Cirro Guerra's 2009 The Wind Follows is mostly landscapes. The film is like one of those early sixties TV westerns in which a man on horseback is shown traversing a desert in one shot and, then, inexplicably riding the high sierra in the next image. People go from place to place without transition: one moment the young hero is high in the Andes; in the next shot, he's trudging through jungle. This is an intentional effect in Guerra's film, but one that is so disorienting that it threatens to subvert the entire film.
A traveling juglar (the Colombian word is derived from jongleur or troubadour) has lost his wife. Bereft, the man sets forth on his donkey, riding side-saddle like Christ entering Jerusalem, to return his accordion to someone named Guerra. The accordion is decorated with polished horns and there is a suggestion that Guerra is the Devil. (Backstory annotations in Wikipedia but not really on-screen explain that the film is derived from a Colombian myth, the story of Francisco el Hombre. Francisco was a traveling musician who spread news and revolutionary ideology throughout the remote villages in Colombia in the 1870's; he was reputed to have defeated the Devil -- or, maybe, been taught to play by the Devil -- and, therefore, doomed.) The musician named Ignacio in the film, refuses to perform on his instrument and simply wants to be rid of it -- apparently, he believes that his musical prowess resulted in the dark forces seizing his wife. A kid from the village trails Ignacio. The teenager, Fermin, wants the older man to reveal his musical secrets to him. (The initial scenes between Ignacio and Fermin look like the sequence in Kurosawa's Seven Samurai when the young peasant played by Toshiro Mifune trails an older swordsman, lingering near him with a mixture of hero-worship and self-conscious bravado.) There is a musical duel between Ignacio and a musician using sorcery to defeat his enemies. Ignacio wins the duel but the sorcerer's father, wielding a machete, wounds the horned accordion. The instrument has to be repaired in the foothills to high mountains, on a picturesque peak overlooking precipitous green valleys. The man who repairs the instrument turns out to be the juglar's brother -- he looks like a scrawny Allen Ginsberg. Next, Ignacio and Fermin cross a lagoon as big as a sea and Ignacio is forced, at knife-point, to play a dirge while two men stab one another to death in a fight with machetes on a rickety bridge. Within a strange grove of trees, Fermin undergoes an ordeal -- he plays the drums until his palms bleed and is baptized by an African holy man with lizard blood. Ignacio wanders off, apparently angry that the young man has repeated his youthful error of allying himself with the dark powers. Fermin attends another competition where three sinister judges, possibly blind and speaking an incomprehensible language, officiate -- the prize for the winner is Ignacio's accordion. Fermin finds that Ignacio has collapsed in the high Andes and is paralyzed -- he is being tenderly nursed by a group of Ahuaco Indians wearing white robes and white conical hats in a picturesque quasi-Alpine village. Fermin goes back to the bizarre accordion battle in the rainforest pole shed where other men are making cocks fight. He risks being beaten to death by a brutal Black boxer and, after showing he is willing to die for the instrument, the trio of scary judges gives him Ignacio's accordion. He goes back into the mountains, a trip accomplished between two shots, retrieves Ignacio and, then, descends to a featureless desert -- this travel also occurring between one shot and the next. In the desert, Ignacio collapses on a salt playa. The sea is nearby and master with acolyte end up in a ghost town, apparently, an abandoned fishing village. Guerra's mummified body festers in a casket awaiting burial. A woman announces that the corpse is not to be buried until the accordion is returned. The woman tells Ignacio that Guerra left him a message -- it's in the dead body's front shirt pocket. Ignacio gingerly retrieves the note, reads it, and, then, a bunch of little kids appears out of nowhere -- they are Guerra's children. (Colombian juglar, like African-American bluesmen, are famous for their sexual virility and beget children with local women in every village that they visit.) We never find out what the message says -- Ignacio plays for the little kids, who seem to be increasing in number with every shot, and Fermin is last seen wandering in the desert.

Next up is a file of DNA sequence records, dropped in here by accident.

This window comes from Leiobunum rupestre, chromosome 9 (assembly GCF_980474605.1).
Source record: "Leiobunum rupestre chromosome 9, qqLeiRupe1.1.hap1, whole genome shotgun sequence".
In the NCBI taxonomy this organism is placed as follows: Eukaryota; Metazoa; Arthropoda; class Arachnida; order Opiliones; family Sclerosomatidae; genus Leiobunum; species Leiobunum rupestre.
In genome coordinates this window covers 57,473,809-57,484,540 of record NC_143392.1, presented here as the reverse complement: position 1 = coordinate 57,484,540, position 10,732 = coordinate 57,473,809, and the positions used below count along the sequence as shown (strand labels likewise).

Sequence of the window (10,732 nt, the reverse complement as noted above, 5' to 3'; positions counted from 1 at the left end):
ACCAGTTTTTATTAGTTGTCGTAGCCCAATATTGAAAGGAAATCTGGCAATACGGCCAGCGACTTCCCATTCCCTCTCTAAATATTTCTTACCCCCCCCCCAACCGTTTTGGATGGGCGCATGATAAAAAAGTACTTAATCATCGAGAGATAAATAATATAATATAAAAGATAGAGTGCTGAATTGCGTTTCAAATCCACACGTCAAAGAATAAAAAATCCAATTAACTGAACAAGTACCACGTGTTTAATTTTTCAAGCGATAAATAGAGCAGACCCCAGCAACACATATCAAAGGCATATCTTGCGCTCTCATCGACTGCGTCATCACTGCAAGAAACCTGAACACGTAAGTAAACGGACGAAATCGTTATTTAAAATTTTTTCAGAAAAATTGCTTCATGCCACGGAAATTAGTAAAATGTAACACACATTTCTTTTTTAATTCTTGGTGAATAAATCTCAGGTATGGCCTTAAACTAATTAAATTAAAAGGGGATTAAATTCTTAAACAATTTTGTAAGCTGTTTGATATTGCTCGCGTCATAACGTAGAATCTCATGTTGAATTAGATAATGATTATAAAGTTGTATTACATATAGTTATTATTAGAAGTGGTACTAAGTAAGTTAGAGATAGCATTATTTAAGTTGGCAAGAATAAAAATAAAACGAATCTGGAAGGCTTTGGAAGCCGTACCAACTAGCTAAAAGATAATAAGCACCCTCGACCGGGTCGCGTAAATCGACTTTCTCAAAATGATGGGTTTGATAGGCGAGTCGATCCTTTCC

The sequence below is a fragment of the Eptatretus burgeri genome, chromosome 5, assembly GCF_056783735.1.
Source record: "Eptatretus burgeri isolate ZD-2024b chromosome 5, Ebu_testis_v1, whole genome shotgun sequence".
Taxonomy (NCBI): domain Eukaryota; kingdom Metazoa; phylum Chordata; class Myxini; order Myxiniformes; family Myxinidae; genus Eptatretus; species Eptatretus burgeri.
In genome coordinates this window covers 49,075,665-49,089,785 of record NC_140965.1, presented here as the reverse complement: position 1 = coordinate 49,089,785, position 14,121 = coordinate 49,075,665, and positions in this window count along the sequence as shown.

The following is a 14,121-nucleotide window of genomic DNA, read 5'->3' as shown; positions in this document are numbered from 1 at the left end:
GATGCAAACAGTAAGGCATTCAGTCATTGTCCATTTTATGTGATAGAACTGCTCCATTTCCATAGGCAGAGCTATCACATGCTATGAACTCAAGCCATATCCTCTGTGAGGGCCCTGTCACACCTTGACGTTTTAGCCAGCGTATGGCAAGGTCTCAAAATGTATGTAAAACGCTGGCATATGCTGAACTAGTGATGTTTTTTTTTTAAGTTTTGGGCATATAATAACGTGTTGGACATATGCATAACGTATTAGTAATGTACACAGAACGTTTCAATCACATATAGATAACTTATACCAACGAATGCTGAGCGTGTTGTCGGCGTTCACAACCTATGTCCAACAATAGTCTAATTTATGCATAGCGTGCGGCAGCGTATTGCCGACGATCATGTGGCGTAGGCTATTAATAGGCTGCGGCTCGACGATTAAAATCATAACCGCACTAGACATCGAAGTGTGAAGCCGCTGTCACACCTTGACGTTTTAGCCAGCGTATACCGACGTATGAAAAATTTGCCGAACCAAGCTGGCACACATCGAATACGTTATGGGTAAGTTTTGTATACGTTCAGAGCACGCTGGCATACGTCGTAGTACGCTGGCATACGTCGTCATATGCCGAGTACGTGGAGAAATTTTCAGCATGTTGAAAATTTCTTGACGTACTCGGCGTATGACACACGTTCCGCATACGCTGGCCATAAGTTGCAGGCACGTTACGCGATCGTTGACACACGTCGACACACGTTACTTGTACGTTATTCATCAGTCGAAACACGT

The movie is a rough draft for Guerra's much more accomplished 2015 picture, The Embrace of the Serpent -- there is the same general theme of a shaman with mysterious powers leading a young disciple on a quest through a series of magical landscapes. Both pictures end unsatisfactorily -- the end of the quest seems insufficient to the hardships endured and the wisdom on display gathered through the adventure is suspiciously vague, inflected with dimwitted and fraudulent New Age sentimentality. The Embrace of the Serpent is much more effective because the film is shot in black-and-white, chastening Guerra's somewhat kitschy eye for the picturesque -- furthermore, the Amazonian setting grounds the latter film in reality. The Wind Follows was made at 80 locations and the complete lack of continuity between landscapes makes the film seem, more or less, dream-like and disordered from its opening fifteen minutes. There is no place that counts as normal; no real ground beneath our feet in The Wind Follows. A quest has to set out from some place real and there isn't any grounding home from which to venture forth. (I was surprised to learn that the movie is set in a very particular time: a banner portrays one of the musical competitions as the first Valledupar vallenuto (the type of music that the accordionists play -- a combination of boastful rap and dance-inflected accordion accompaniment.) festival: this means the movie occurs around Ash Thursday in 1968 -- but why this is significant is unclear to me.) And, of course, I have no idea what the film is supposed to mean -- it's some kind of spiritual quest, but the object of the quest is unclear and, at the end, we don't get the sense that Fermin, the shaman's apprentice, has learned anything at all. The movie is resolutely humorless and portentous but none of the ordeals seem particularly imposing or scary because the cutting from desert to savannah to swamp to high mountains occurs in such a disorderly way that we don't have any sense of real terrain traversed by the characters -- if you can get from jungle pole-barn to 18,000 feet above sea-level in the Andes in a single cut, it's pretty hard to see what's at stake in the journey. We're in Jodorowsky's El Topo territory, I'm afraid: The Wind Follows is often beautiful and the landscapes are extraordinary -- but, in the end, landscape is all that the film has on offer.